About Aruba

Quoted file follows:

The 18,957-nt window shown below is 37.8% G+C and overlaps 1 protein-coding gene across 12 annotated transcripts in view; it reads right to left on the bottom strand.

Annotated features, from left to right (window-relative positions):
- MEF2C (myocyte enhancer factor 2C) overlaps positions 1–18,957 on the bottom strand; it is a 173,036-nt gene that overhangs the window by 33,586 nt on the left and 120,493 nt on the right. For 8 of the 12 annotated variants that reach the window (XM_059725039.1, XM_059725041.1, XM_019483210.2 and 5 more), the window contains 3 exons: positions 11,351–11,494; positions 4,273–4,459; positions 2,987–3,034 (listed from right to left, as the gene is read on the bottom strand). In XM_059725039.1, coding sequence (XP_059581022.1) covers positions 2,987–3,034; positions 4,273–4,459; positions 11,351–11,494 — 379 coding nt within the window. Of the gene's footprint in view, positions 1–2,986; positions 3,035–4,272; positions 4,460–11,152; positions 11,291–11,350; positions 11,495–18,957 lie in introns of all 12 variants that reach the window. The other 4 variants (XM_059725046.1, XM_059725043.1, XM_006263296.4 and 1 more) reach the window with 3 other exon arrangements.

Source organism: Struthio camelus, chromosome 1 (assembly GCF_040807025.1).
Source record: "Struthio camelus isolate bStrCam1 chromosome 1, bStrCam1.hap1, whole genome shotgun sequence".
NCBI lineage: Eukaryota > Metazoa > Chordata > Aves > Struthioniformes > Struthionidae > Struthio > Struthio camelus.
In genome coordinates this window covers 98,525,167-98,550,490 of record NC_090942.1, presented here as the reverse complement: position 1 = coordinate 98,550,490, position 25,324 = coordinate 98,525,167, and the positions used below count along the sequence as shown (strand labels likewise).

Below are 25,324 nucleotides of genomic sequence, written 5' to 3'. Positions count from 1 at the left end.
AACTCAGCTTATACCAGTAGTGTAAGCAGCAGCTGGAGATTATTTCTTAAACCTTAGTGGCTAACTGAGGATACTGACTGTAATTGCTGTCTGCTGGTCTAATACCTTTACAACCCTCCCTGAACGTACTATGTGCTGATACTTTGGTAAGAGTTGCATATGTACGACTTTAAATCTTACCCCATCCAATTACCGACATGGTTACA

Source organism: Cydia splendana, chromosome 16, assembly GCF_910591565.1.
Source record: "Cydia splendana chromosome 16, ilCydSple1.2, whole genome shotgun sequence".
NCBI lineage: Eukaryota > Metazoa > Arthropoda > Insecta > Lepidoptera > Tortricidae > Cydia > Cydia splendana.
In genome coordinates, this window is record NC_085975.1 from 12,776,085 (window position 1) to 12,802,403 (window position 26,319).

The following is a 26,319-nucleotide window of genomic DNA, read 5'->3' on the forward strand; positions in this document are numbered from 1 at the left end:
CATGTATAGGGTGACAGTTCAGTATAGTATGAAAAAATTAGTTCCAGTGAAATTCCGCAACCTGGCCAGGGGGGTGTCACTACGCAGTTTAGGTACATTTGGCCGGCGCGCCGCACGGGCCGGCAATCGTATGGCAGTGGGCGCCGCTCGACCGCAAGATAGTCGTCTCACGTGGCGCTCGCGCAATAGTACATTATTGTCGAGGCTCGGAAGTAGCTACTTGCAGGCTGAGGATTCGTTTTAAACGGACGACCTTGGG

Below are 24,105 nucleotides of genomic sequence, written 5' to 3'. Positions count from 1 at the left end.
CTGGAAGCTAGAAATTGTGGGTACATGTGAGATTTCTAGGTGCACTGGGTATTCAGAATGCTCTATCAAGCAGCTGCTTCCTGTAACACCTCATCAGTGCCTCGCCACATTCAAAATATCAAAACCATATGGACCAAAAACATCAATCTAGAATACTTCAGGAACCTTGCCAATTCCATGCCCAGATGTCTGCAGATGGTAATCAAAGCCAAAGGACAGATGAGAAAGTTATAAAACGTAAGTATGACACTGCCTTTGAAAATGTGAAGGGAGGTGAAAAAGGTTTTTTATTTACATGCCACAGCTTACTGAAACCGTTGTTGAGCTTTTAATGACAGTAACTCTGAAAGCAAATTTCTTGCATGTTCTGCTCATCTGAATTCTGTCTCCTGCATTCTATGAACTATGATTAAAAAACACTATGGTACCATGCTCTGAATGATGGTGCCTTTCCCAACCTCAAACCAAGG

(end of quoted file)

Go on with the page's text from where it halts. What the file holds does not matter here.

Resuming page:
Aruba is a safe, stable and friendly Caribbean island with Dutch roots. A former colony of the Netherlands, it later formed a part of the Netherlands Antilles before gaining its autonomy in 1986; under status aparte, Aruba functions as an independent entity within the Kingdom of the Netherlands. Aruba's government is founded on democratic principles. Historically, Aruba was part of the Netherlands Antilles, a six-island federation which also included Bonaire, Curaçao, St. Maarten, St. Eustatius and Saba. This island grouping, in turn, formed the Caribbean component of the Dutch Kingdom, a constitutional monarchy with the Queen of the Netherlands having the dual role of head of state of the Kingdom of the Netherlands, as well as of the country of the Netherlands. At a Round Table Conference (March 1983), all partners in the Kingdom (the Netherlands, the Central Government of the Netherlands Antilles, and the governments of the individual islands) agreed to grant Aruba a separate status within the Kingdom. On January 1, 1986 Aruba became a separate entity within the Kingdom of the Netherlands, an event of historic proportions. This does not represent full independence for the island, a step that may be taken only in the very distant future. Today the Kingdom consists of four partners: Holland, Aruba, Curaçao and Sint Maarten. As a result of the status aparte, Aruban affairs, such as aviation, shipping, customs, immigration, communications, and other internal and external matters are now handled autonomously by Aruba. The Kingdom retains responsibility for defense and foreign affairs. Aruba has its own constitution based on Western democratic principles and manages its own aviation, shipping, customs, immigration, and communications. Briefly stated, this political status is a form of commonwealth with Holland and sister islands, with which Aruba retains strong economic, cultural and political ties. The Governor is appointed by the Queen of the Kingdom for a term of six years and acts as the sovereign's representative on the island. The Legislature consists of a 21-member parliament, elected by popular vote for a four-year term of office. The Council of Ministers, presided over by the Prime Minister, forms the executive power. Legal jurisdiction lies with a Common Court of Justice of Aruba and ultimately with a Supreme Court of Justice in the Netherlands.

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